School-choice proponents have honed their arguments in recent years, taking their opponents’ objections and, where possible, addressing them in the bills they propose. The evolution continues with the latest measure to appear under the Gold Dome.
Will it matter?
House Bill 482 by Rep. Wes Cantrell, R-Woodstock, is probably the most bulletproof piece of school-choice legislation Georgia has ever seen. The bill would create Educational Scholarship Accounts allowing parents to take the state funding allotted for their child and spend it outside the public k-12 system: for private-school tuition, homeschooling materials, tutoring or, ultimately, college expenses.
The latest version of the bill limits the initial size of the program to just 0.25 percent of all public-school students. It prioritizes students with special needs, students from low-income families, students who were adopted or who are in the foster-care system, students with an active-duty military parent stationed in Georgia, students who have been bullied. It imposes tight financial controls on the program, and some requirements on participating private schools. It requires participating students to take standardized tests annually, with the results reported to the state and their parents.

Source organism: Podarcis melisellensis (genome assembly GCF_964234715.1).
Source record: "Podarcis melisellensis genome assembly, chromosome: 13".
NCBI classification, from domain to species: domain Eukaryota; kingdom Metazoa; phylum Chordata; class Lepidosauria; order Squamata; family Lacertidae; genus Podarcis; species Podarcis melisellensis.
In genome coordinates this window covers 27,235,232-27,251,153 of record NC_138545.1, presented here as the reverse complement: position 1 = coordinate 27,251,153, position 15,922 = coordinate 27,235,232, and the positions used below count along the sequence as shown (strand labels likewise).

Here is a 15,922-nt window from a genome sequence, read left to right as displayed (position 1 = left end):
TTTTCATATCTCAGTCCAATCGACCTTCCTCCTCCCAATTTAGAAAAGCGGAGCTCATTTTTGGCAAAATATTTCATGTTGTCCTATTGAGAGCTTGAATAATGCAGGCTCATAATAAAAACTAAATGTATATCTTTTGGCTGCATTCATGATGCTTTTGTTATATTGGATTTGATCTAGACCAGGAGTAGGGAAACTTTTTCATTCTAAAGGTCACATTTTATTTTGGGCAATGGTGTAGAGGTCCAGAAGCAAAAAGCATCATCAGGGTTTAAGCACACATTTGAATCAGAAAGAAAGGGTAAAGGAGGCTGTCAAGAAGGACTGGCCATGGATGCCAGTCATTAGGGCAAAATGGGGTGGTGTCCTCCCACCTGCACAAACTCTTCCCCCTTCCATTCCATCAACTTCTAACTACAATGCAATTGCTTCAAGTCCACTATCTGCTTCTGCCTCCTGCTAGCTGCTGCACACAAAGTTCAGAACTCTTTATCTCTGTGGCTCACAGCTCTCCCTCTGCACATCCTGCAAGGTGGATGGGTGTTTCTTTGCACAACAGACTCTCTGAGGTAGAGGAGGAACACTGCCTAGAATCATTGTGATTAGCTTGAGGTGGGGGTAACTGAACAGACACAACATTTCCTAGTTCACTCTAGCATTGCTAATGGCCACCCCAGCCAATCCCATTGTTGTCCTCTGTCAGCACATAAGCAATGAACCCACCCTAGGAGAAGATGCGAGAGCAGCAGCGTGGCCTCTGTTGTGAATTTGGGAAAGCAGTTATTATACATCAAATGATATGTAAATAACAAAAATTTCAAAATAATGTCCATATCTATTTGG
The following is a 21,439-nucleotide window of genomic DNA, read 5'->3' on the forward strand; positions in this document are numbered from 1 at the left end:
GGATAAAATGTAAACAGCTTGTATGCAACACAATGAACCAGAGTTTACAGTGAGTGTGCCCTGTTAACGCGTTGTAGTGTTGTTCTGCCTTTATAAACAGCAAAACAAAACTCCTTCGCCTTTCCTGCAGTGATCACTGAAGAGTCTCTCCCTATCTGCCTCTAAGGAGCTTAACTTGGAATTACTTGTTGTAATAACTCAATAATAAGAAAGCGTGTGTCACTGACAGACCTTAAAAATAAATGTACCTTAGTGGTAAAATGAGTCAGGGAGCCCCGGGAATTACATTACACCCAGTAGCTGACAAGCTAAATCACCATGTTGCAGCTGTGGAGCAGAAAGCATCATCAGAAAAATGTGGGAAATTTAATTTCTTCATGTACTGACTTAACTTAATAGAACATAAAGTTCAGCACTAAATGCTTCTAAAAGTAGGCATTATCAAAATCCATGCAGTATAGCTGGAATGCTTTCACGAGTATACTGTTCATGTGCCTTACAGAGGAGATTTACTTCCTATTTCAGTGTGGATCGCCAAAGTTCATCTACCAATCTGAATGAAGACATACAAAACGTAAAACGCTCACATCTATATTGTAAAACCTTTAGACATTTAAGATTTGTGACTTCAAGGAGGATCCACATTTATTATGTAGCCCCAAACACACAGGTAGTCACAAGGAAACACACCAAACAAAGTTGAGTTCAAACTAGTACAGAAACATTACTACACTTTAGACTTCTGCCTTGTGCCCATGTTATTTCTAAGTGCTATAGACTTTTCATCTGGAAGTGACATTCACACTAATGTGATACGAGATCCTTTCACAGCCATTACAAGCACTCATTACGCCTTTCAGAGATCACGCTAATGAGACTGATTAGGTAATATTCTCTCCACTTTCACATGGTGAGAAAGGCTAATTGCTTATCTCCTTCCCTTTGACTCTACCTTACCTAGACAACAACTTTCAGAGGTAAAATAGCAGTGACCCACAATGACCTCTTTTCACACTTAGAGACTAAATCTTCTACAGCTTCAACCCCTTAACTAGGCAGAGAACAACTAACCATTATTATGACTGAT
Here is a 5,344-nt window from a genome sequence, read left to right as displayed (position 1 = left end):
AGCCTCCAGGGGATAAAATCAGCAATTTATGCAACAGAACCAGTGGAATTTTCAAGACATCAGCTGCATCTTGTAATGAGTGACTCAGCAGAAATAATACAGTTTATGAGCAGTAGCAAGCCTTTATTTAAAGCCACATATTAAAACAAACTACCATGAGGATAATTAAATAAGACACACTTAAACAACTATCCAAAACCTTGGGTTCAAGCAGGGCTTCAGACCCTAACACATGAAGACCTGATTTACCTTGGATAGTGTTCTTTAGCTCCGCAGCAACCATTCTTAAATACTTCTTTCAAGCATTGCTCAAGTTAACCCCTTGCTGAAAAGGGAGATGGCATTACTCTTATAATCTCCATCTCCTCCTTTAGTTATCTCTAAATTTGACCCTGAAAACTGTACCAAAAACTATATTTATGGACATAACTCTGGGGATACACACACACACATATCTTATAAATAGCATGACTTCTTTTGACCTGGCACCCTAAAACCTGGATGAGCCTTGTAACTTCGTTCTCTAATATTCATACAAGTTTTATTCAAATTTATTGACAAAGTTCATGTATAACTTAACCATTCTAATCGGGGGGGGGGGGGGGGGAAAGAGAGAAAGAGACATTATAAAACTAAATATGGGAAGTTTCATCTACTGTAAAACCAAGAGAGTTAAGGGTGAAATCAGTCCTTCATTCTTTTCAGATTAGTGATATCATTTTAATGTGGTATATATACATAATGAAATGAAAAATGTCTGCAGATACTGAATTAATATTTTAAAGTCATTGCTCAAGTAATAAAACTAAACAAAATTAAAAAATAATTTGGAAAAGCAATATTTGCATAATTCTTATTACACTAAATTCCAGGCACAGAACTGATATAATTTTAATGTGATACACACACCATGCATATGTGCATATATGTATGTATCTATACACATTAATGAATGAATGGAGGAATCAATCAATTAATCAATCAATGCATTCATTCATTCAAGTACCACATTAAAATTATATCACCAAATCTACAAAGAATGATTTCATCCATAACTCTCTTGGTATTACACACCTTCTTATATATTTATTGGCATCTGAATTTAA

In short, it addresses every objection school-choice opponents have ever raised. Well, except for their objection to the very existence of school choice at all.
And there’s the rub. If Cantrell’s bill won’t pass muster, no school-choice bill ever will.
Opponents at a hearing Monday were left grasping for straws: The private-school teachers, they lamented, wouldn’t be required to have state certification (though they would need either a college degree or at least three years of education experience, and schools would have to report “the relevant credentials” of ESA students’ teachers to parents). And the students would be allowed to take nationally norm-referenced tests, not the state test (probably because private schools don’t necessarily adhere to the state’s guidelines for what to teach, and when).
They also added the usual boilerplate about public schools “losing money.” Of course, those schools also lose the expense of educating those students, while keeping the federal and local dollars sent to them (roughly half of their per-pupil revenue). It’s not as if they’re unaccustomed to juggling any financial impact of students transferring: Who among us doesn’t recall, as either a student or a parent, kids who left our school to move to another district or state? Adam Peshek of the Foundation for Excellence in Education told legislators Monday that all but 21 of Georgia’s 180 public school districts already deal with the same kind of annual turnover envisioned by Cantrell’s bill. Somehow, schools keep the lights on anyway.
But school-choice opponents aren’t the real folks left without cover here. That would be the lawmakers who hide behind the opponents’ excuses.
Cantrell’s bill left no I’s undotted or T’s uncrossed. Georgia Republicans’ constituents overwhelmingly support school choice. (Dirty little open secret: So do Georgia Democrats’ constituents.) If they won’t vote to give it to Georgians through Cantrell’s bill, how can we expect them ever to do it?